COLUMBUS — Justin Fields has seen the big stage before.
Certainly the Horseshoe is different than a television show, where he was featured on the Netflix documentary series QB1: Beyond the Lights, but he’s used to having his every move chronicled for the world to see. The first-year Ohio State quarterback has spent significant time in the national spotlight that’s now shining on him ahead of his starting debut.
And obviously the stakes are different suiting up for a powerhouse program looking to win a national title compared to a recruiting camp in the summer. But there is also pressure to walk into a huge national recruiting camp/combine/bonanza and know a matchup looms against Trevor Lawrence — the passer who led Clemson to a national championship as a true freshman and is widely considered the best quarterback prospect of the last decade.
But Fields did that. And during the Elite 11 in Los Angeles in June of 2017 and throughout The Opening Finals in Oregon later that month, he shined as bright as any quarterback to ever put on cleats for those recruiting bonanzas — if not brighter.
“At the Elite 11 Finals, I watched Justin literally put on a clinic,” Quincy Avery, Fields’ personal quarterbacks coach, told Lettermen Row. “I’ve never seen someone go through that playbook — a high-level NFL playbook — and understand the routes and conceptualize them so quickly and then be able to make all the throws necessary to play football at a high level. He did it better than anyone I’ve ever seen over those three days.”
Even if only for that few-day stretch of flag football at Nike’s World Headquarters outside of Portland, Fields vaulted himself into the conversation as the country’s best quarterback prospect and one of the premier athletes of the internet recruiting age.
He was that good. Reluctant to take the word of Avery for fear of potential bias? Consider the breakdown of that memorable performance from Fields from then-foe, now-teammate Teradja Mitchell.
“You could tell from the get-go that they were the two best quarterbacks in the country,” Mitchell, who was tasked with defending both Fields and Lawrence that week in Oregon, told Lettermen Row. “The way they were analyzing the defenses, throwing the ball? You could tell. It stood out. Those were the guys.”
Those two would finish the recruiting cycle as the two best players in the country, with Fields checking in at No. 2 overall prospect behind Lawrence. But for those few days, it was Fields that struck the most fear into the hearts of defenders. It was Fields that no one wanted to have to play.
“We played Justin in the championship and he tore us up. After that I realized, this guy was legit. It was after the championship game. He exceeded expectations,” Mitchell said. “Like, ‘He can throw the ball.’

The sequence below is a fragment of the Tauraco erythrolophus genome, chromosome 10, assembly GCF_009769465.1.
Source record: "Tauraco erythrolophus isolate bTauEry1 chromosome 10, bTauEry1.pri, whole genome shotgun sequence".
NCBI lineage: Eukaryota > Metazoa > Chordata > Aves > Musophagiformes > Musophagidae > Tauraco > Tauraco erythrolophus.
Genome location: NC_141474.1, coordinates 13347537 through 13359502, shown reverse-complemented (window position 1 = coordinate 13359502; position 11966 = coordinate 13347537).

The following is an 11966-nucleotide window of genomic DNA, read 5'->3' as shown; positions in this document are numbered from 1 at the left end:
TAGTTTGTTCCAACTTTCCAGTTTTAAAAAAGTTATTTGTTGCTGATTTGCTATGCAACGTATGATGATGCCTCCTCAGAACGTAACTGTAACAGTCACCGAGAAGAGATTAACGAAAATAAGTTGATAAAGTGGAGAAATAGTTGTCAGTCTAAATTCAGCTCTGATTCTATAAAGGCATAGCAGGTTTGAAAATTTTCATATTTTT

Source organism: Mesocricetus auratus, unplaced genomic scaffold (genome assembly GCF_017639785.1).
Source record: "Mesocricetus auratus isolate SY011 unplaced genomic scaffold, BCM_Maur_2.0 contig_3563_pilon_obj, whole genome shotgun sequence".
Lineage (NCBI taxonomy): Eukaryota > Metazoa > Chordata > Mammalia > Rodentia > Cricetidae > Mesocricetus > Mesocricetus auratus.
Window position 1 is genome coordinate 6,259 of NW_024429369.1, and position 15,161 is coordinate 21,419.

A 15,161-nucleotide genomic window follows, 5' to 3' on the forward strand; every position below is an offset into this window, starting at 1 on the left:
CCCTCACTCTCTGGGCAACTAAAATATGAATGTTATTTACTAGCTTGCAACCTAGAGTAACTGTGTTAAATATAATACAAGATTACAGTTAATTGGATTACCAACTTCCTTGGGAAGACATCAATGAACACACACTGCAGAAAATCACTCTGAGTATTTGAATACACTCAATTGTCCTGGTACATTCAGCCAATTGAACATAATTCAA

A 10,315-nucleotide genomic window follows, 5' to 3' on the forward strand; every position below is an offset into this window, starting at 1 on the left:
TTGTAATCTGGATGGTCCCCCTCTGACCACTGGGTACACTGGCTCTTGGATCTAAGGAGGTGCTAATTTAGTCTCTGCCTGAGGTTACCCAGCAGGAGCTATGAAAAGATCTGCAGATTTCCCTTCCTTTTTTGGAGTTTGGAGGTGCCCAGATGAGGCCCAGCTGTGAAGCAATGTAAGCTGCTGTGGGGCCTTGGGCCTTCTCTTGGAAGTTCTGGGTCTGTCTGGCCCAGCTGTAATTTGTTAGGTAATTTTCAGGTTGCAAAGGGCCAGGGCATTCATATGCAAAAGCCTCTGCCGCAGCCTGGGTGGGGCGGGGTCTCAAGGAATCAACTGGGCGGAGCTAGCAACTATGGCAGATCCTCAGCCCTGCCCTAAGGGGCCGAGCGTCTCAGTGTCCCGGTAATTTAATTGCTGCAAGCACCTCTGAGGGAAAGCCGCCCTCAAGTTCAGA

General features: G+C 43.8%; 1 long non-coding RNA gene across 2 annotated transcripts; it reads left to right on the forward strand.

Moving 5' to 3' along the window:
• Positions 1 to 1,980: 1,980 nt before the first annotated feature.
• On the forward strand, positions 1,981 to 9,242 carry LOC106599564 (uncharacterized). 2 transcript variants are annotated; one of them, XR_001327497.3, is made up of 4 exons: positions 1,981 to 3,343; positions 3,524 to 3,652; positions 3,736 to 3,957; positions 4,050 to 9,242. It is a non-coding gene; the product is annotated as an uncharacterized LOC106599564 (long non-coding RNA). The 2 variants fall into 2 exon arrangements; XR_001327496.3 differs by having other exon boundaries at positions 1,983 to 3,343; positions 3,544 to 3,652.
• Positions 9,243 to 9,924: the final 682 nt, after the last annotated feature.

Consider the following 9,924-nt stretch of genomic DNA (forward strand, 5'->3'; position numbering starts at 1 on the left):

“Both of them can sling the ball, obviously, and on film Justin is more mobile but at The Opening? Justin was hot. He gave it to us.”
Trent Dilfer, who ran the Elite 11 for years, told Jeff Sentell of Dawgnation.com that were there an “All-time Elite 11 list,” that Fields would be on it.
“No question about it,” Dilfer said. “He handled this process from the time he was invited up to today as well as I’ve seen many NFL quarterbacks prepare for training camp. Many. Not just a handful. Many. Truly professional. His work, his note-taking, his engagement and the questions he asked, the buy-in or whatever term that you want to use there.”
“We’ve never seen anything like it.”
It’s that kind of praise for the 6-foot-3, 230-pound sophomore that changed the conversation about the country’s best quarterback prospect in the summer of 2017. And it’s probably that sort of talk that changed the way Fields career would unfold.
Without those heightened expectations, maybe the rush to play at Georgia as a freshman or to supplant Jake Fromm as the starter never happens. Maybe Fields, a player Dwayne Haskins called “a freak” during last year’s Rose Bowl practices, would have stayed in Athens and taken the time to be developed by the Bulldogs.
But Ohio State is where Fields is now. The time at Georgia doesn’t matter.
Those days competing in and dominating at the Elite 11 and at The Opening against the best of the best may not matter either. But it at least serves as an example of what kind of talent Ryan Day has in his young quarterback. And it’s a reminder of what the ceiling is for Fields.
“Justin had such a great week there,” Ohio State tight end Jeremy Ruckert, who competed against Fields in Oregon, told Lettermen Row. “He was just a step ahead of everybody. I don’t think he even threw an interception the whole week. He just went at it the whole week, he went off that whole tournament.
“To see him perform the way he did, now coming back, you can totally tell why he made those strides because he’s continuing to get better and better every day. I could see how much he cares about taking care of the football and not forcing anything, I noticed that back then and I think I can start noticing it now.
“He’s not forcing anything. Coach Day does a good job of [emphasizing] where to go with the ball at certain times, and he’s really starting to grasp that.”
Now the challenge is to grasp what it means to lead a program like Ohio State. If the Buckeyes want to win a third-straight Big Ten title and compete for a national championship, then Justin Fields will have to be better than good.
He’ll need to be Elite.